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Tuesday, August 2, 2016

Education Savings Accounts

In The Politics of Autism, I write about special education and the Individuals with Disabilities Education Act.

At The Weekly Standard, Alexandra Hudson writes about Education Savings Accounts (ESAs):
In 2011, Arizona became the first state to adopt an ESA program. ESAs are government-funded accounts that allow families to spend money on their child's education wherever and however they choose. In a report I recently co-authored for the Wisconsin Institute for Law & Liberty, we survey ESA programs that currently exist in five states—each of which include autistic students among those eligible for ESA funds. In addition to unbundling educational services, Arizona's ESA program—and other programs like it—allows unused funds to roll over and be spent on future educational expenses, including college. With these features, ESAs have the potential to improve the safety and treatment that autistic children require for long term success.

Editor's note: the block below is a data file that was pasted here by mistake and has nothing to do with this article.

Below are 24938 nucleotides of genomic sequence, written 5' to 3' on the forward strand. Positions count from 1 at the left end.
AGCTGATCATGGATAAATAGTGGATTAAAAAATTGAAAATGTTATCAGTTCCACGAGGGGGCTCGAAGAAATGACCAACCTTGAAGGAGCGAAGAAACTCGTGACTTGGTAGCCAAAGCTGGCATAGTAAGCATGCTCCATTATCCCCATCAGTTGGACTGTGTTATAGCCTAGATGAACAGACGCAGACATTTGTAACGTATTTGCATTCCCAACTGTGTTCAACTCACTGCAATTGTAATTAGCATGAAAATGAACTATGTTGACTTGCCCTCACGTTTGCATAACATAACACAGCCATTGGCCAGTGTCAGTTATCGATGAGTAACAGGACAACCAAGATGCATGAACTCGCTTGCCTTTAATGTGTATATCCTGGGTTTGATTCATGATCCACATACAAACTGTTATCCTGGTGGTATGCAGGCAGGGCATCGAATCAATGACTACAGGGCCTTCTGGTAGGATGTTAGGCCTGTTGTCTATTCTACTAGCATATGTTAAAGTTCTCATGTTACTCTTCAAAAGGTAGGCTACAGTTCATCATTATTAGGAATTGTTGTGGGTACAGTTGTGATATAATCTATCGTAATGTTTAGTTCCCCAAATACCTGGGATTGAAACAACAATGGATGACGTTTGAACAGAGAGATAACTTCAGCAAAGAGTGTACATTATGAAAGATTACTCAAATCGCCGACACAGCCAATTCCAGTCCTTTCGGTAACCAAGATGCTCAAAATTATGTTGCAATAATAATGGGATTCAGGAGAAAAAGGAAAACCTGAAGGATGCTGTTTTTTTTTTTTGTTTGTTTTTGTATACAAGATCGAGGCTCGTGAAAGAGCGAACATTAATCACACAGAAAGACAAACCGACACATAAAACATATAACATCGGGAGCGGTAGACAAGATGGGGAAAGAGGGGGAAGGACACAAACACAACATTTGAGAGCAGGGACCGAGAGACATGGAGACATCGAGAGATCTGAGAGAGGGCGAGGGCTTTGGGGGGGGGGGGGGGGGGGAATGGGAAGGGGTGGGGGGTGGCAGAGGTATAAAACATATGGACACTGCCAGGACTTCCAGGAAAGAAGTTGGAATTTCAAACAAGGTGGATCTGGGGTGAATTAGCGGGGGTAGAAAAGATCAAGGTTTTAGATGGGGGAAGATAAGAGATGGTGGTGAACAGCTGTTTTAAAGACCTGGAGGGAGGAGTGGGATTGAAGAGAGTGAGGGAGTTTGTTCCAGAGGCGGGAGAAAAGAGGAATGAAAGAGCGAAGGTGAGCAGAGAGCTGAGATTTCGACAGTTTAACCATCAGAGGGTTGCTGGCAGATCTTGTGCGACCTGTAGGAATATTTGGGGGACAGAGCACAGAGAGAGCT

Autistic children are three times more likely to be bullied in school and 28 times more likely to commit suicide than their non-autistic peers. This makes programs like ESAs in Arizona—which have helped many students like Kelden get the individualized attention they need—incredibly important. Parents know better than anyone else whether a public school environment is beneficial to their child. Giving parents the ability and and financial flexibility to choose other options if necessary may significantly increase the safety and wellbeing of autistic students.